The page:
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How Do Cheerios Reduce Cholesterol?

author image Allen Smith
Allen Smith is an award-winning freelance writer living in Vail, Colo. He writes about health, fitness and outdoor sports. Smith has a master's degree in exercise physiology and an exercise specialist certification with the American College of Sports Medicine at San Diego State University.
How Do Cheerios Reduce Cholesterol?
A woman eating cheerios Photo Credit mg7/iStock/Getty Images

New Research Revealed

In a study presented at the Experimental Biology Meeting in New Orleans, Louisiana on April 20, 2009, Dr. Kevin C. Maki of Provident Clinical Research announced that eating the popular cereal Cheerios can help to lower serum cholesterol by up to 10 percent in one month. At the beginning of the study, each participant's blood cholesterol was analyzed, followed by a repeated lipid analysis after the study. "We monitored the diets of study participants for 12 weeks, and a clinical evaluation of their cholesterol levels showed coupling Cheerios with a reduced calorie diet significantly helps lower LDL cholesterol levels," said Maki. "We were impressed with how effectively eating Cheerios daily as part of a reduced calorie diet lowered bad cholesterol. These are simple changes that are easy for most people to make."

The 12-Week Study

During the study, participants were fed two 1 1/2-cup daily servings of Cheerios during a 12-week study. Cheerios is made with 100-percent natural whole grain oats and contains soluble fiber and 1 gram of sugar per serving. Cholesterol is involved in the production of bile, an enzyme that helps our bodies digest fat by emulsifying it into smaller fat globlets. The bile that isn't needed by digestion is reabsorbed back into the bloodstream and the rest is lost through regular bowel movements.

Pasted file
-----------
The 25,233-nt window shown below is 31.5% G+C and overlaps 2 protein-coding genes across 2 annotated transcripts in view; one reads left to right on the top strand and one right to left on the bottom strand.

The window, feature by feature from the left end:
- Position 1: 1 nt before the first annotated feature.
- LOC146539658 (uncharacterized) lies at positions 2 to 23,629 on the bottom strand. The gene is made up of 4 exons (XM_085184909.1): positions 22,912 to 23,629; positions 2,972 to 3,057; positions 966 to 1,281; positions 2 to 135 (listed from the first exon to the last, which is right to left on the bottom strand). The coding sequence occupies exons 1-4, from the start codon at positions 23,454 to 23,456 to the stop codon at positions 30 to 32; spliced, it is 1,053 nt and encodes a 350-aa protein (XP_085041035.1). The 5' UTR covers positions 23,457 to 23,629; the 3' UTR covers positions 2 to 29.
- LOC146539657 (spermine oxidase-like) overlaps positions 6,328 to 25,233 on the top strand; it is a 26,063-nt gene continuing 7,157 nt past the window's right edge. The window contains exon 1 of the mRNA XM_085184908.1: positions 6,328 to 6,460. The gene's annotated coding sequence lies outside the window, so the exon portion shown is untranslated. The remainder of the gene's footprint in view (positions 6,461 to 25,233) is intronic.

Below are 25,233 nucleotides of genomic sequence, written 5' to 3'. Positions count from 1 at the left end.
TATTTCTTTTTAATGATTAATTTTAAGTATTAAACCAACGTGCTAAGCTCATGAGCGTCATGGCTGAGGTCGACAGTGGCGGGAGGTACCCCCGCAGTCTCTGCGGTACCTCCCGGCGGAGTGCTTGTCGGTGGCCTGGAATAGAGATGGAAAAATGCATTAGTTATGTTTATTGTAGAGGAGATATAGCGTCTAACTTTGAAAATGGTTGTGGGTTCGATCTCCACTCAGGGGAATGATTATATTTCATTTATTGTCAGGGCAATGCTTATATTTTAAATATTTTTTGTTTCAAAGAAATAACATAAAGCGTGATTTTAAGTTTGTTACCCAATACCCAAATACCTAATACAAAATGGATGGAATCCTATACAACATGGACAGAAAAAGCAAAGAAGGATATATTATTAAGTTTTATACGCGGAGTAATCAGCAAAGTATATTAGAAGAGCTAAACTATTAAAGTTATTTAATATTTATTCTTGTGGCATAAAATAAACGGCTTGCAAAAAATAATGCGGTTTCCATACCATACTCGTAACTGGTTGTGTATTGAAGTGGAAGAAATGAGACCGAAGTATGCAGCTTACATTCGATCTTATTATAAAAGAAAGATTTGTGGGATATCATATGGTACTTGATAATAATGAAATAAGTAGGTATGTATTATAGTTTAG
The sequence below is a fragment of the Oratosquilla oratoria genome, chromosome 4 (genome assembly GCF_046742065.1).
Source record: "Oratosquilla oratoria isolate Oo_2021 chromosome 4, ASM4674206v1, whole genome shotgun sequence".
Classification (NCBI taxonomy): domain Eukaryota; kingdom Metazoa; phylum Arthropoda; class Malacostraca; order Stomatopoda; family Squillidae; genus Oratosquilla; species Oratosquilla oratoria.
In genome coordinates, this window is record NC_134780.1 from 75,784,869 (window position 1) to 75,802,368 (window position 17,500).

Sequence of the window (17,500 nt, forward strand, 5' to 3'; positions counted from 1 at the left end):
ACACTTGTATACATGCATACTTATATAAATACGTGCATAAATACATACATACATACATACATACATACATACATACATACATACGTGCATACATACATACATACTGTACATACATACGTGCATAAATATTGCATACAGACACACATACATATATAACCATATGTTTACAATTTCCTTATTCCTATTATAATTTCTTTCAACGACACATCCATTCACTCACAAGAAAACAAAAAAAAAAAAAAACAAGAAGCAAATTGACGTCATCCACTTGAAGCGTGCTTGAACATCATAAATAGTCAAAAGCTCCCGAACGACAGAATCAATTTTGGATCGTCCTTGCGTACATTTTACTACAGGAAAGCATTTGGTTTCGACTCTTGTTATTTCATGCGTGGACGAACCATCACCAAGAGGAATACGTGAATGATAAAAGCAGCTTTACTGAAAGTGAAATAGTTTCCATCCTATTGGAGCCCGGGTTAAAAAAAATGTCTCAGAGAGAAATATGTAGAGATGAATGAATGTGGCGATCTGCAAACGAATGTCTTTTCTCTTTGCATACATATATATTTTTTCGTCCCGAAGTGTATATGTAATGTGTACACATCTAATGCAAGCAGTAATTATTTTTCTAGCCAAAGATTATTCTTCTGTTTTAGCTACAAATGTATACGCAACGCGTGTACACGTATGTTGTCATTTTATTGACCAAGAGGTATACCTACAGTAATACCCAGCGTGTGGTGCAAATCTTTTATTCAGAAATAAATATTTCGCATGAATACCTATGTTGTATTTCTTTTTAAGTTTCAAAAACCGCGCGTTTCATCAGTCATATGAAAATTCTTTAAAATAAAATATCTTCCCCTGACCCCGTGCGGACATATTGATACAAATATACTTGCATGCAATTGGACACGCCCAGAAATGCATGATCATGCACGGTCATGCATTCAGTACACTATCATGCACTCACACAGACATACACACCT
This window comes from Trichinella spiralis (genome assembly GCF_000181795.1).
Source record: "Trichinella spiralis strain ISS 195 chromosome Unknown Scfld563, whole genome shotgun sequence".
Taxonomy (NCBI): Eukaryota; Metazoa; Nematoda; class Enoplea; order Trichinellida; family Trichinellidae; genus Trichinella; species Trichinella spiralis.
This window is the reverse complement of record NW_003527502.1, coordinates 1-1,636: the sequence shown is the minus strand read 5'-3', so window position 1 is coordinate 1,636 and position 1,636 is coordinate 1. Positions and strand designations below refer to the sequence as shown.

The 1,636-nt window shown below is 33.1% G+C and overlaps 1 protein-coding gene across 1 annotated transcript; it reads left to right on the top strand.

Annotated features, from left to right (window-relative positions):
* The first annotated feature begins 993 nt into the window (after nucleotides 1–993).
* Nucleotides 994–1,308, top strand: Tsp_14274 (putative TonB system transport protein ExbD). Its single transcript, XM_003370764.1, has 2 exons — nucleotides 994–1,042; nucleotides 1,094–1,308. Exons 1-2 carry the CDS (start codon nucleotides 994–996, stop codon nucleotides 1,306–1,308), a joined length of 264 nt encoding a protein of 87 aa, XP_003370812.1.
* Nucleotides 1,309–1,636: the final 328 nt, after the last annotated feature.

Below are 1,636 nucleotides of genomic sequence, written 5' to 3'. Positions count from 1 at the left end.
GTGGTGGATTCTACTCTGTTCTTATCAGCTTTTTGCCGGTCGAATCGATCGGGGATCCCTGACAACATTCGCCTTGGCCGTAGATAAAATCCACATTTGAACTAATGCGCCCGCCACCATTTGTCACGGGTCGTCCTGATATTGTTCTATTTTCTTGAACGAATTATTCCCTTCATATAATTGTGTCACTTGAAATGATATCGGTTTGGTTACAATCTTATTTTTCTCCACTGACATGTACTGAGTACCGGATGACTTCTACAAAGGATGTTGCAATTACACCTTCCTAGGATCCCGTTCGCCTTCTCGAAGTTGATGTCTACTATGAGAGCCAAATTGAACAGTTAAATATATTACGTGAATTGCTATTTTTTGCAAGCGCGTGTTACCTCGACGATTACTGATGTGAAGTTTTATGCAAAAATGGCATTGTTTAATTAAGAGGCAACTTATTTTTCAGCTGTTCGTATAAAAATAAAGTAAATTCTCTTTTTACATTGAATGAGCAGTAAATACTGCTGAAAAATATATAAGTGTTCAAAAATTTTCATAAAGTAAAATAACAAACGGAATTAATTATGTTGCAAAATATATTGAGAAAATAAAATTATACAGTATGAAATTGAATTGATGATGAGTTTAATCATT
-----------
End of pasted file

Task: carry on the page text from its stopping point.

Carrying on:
Oats contain a non-digestible form of soluble fiber that, when broken down, scavenges cholesterol from the walls of the intestinal tract, along with bile acids. Instead of the cholesterol making its way into the arterial walls of the coronary arteries, it is excreted from the body through regular bowel movements.

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More Than Oatmeal

While eating daily servings of oatmeal (or Cheerios) is certainly beneficial to lowering cholesterol levels, the key is eating not only daily servings of oatmeal but also servings of foods containing insoluble fiber like legumes, kidney beans, lentils, nuts, fruits and vegetables to flush the cholesterol out of your system. The combined work of the soluble and insoluble fiber is effective in reducing your risk for heart disease and some forms of colon cancer.

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